Thousands of Conejo Valley families were told they could return to their homes this evening, and the 101 Freeway reopened in both directions between Calabasas and Agoura Hills, two signs that the worst of the devastating Woolsey fire could be over.
Still, the fire threat remains, evidenced by the areas that remain under mandatory evacuation, including all of Calabasas, Lake Sherwood, Hidden Valley and parts of Agoura Hills and Westlake Village south of the 101. A red-flag warning is in effect through Tuesday and all public schools in the Conejo have announced they will remain closed until at least Tuesday.
As of 10:50 p.m., the vast majority of mandatory evacuations affecting Thousand Oaks, some which had been in place for over two days, had been lifted. Only residents living in a small section of T.O. east of Westlake Boulevard, south of the 101 near Westlake Lake were still advised to stay away.
At a 4:30 p.m. press conference Nov. 11, officials detailed what had been a largely successful day for firefighters. Even with winds reaching in upwards of 30 mph, personnel battling the now 83,000-acre blaze in Ventura and L.A. counties benefited from preparations made the night before. By day’s end, the Woolsey fire was listed as 15 percent contained.
“Today we’ve had some huge successes,” said Chief Daryl Osby of the Los Angeles County Fire Department. “We had significant flare-ups in Bell Canyon. That was concerning to us because if that got out of Bell Canyon it could wrap around to the south side and come in behind Topanga Canyon and maybe the Pacific Palisades, but we were able to keep that pipe buttoned up. It was outstanding work by the Los Angeles city Fire Department.”
Firefighters are focusing on containing the flames in the coming days, which are expected to be just as windy.
Damage assessment teams report that 177 structures have been lost, a figure that’s expected to grow significantly; as many as 80 mobiles homes were lost in a single mobile home park south of Agoura Hills, Seminole Springs.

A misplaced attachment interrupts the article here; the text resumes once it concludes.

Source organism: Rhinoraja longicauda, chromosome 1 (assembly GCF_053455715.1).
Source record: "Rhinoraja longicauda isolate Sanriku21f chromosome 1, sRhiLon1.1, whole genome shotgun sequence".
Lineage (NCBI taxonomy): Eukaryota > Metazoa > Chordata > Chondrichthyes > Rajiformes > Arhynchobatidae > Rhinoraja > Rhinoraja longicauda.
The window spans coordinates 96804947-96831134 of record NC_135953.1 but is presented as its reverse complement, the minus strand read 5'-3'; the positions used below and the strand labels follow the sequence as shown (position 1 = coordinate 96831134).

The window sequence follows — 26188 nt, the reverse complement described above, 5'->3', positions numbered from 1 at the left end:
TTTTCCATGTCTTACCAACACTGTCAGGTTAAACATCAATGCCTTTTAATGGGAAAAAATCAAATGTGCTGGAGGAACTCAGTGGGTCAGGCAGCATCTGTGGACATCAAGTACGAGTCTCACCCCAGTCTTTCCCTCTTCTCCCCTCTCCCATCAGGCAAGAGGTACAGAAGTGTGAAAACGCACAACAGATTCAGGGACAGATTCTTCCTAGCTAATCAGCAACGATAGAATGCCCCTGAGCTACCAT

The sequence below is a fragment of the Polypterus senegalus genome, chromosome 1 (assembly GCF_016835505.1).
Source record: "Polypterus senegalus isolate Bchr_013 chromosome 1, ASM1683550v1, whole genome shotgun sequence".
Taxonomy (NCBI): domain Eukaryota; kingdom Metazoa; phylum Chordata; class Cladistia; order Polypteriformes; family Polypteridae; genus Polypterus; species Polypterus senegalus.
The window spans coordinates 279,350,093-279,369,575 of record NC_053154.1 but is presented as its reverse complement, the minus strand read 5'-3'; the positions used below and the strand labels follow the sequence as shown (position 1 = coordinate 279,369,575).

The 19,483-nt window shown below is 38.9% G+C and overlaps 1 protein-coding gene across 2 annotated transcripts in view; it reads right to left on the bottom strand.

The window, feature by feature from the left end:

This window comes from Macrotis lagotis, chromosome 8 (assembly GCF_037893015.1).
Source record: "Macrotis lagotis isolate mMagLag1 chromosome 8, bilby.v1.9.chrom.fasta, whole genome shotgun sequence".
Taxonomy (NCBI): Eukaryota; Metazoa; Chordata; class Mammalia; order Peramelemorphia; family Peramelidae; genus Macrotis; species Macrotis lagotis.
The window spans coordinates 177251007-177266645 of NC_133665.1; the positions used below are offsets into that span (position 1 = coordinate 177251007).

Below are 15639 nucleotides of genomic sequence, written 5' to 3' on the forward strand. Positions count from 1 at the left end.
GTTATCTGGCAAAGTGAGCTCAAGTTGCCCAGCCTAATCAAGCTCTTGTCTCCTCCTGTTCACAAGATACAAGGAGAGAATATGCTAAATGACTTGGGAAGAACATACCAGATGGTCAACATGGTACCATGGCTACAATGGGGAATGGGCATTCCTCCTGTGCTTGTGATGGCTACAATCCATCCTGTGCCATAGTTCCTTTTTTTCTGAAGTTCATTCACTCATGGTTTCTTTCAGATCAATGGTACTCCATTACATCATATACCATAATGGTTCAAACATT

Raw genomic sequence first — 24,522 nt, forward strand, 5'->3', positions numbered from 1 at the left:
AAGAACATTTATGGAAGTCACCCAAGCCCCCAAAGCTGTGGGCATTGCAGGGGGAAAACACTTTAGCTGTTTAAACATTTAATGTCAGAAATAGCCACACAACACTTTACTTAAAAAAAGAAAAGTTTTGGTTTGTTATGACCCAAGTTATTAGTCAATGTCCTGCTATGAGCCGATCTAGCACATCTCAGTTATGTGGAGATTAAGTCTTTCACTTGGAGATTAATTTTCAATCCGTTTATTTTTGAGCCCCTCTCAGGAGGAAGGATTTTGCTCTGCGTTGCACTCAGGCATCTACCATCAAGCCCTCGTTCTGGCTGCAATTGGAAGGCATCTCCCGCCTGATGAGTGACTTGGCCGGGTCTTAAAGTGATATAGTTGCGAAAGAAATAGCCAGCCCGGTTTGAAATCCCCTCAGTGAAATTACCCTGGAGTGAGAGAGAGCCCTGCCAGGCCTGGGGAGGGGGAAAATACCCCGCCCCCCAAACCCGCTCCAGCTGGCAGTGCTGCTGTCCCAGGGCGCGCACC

Despite comments made in the morning that the 101 Freeway would be open by “midday,” the California Highway Patrol and Caltrans waited until late this evening to lift roadblocks between Agoura Hills and Calabasas, allowing thousands of families to return to their homes.
Capt. Tony Imbrenda of the LA County Fire Department said he was confident their decision to keep the freeway closed was well thought out.
“Fire activity was very intense on both sides of the freeway, there was still a lot of active firefighting going on, there are power lines down all over the region. It’s a very hazardous piece of road,” Imbrenda said this afternoon. “Any notion that CHP is closing that road down without a lot of thought behind it, trust me, there’s a lot of hazards out there. I went down it and when I got about halfway down it I started to regret my decision. I’m not in a fire engine but I started to feel like I was in a bad spot.”
To reassure residents who had been away from their homes, some for over 48 hours, that their belongings were being protected, Cmdr. Scott Gage of the Los Angeles County Sheriff’s Department said Sheriff Jim McDonnell has ordered the department to begin working 12-hour shifts, so that 500 deputies could patrol evacuated areas around the clock for looters.
Three such looters had been arrested in Thousand Oaks between Friday and Saturday, police said.
To see check the status on all mandatory evacuations orders, go to vcemergency.com.